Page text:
Craig Leon (who produced the first Ramones and Suicide albums!) revisits the ideas he established on his 80s records. Along with regular collaborator Cassell Webb, Leon explores the abstract and the alien to near euphoric effect. Anthology Of Interplanetary Folk Music Vol. 2: The Canon has been a long time coming. It was worth the wait. On RVNG Intl.
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I try not to judge records before I’ve listened to them, but sometimes I just can’t help it. I love everything about this Craig Leon before hearing a note, the cover (plain geometric patterns and a brown cardboard sleeve), the title, ‘The Canon - Anthology of Interplanetary Folk Music Vol. 2’, the fact that a portion of the proceeds from the release will go to Society for Immunotherapy of Cancer, and the fact that thank their synthesizer maintenance people in the liner notes just endear it to me. It’s a good thing that I do genuinely love this record, then.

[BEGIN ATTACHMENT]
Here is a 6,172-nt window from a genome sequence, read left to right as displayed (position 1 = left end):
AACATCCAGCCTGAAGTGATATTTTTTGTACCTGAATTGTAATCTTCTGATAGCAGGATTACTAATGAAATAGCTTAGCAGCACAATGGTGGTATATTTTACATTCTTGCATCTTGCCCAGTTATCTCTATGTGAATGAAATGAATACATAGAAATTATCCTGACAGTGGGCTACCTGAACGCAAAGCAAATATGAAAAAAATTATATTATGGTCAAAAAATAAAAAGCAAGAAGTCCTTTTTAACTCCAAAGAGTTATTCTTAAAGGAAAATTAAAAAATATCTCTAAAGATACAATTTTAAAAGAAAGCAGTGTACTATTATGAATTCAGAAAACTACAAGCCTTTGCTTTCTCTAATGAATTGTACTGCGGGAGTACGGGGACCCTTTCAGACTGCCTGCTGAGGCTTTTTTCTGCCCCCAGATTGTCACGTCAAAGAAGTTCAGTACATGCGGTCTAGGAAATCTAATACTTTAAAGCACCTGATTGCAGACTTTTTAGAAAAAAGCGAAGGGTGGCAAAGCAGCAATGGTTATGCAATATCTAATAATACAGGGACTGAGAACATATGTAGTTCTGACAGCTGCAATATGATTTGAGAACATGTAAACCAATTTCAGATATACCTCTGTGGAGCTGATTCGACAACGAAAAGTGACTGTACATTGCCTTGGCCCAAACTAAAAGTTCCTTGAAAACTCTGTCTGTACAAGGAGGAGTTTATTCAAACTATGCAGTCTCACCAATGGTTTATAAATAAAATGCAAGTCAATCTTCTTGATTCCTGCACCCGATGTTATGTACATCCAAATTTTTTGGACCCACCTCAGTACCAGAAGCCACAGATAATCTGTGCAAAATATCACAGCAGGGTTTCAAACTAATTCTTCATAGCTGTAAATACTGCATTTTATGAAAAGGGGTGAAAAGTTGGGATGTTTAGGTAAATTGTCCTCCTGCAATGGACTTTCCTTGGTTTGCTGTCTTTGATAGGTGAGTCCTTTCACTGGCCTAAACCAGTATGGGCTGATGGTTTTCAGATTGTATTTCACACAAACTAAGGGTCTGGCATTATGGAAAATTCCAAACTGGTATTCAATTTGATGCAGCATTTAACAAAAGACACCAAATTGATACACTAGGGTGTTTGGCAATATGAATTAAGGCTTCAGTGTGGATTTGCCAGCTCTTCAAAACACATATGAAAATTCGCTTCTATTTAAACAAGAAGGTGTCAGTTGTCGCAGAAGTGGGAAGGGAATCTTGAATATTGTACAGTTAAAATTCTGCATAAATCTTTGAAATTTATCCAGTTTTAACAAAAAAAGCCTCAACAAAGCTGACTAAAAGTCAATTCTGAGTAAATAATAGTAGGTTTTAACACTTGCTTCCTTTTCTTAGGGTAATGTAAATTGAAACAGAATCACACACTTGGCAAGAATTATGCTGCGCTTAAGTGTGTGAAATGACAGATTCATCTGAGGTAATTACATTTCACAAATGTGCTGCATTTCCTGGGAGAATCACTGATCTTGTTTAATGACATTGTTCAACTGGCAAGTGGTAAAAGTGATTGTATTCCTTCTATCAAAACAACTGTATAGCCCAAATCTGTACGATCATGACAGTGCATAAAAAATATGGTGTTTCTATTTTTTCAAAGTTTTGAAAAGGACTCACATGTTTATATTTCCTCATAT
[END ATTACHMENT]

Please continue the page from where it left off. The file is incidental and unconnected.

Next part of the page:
Craig Leon (as well as his partner, Cassell Webb, who's on vocals and production) has made a beautifully succinct LP that takes in naturalistic techno-esque beats, hushed electronics, ambient drones, vocals that sound genuinely hymn-like, and beautiful synthesizer washes. The scope of this record is big. There's no formula, for instance 'The Respondent In Dispute', with its quick tempo, pulsating beats, and krautrocky drones, is a world away from the glacially slow ambience of 'The Gates Made Plain'.
Perhaps best known for his role as producer for legendary artists like The Ramones and Suicide, Leon has made a record that places him in his own context. Although the sonic content is different, the thing that Leon shares with the artists he produced is a vitality and immediacy. TC-AOIFMV2 is a wonderful album and one that I’d recommend to anyone.
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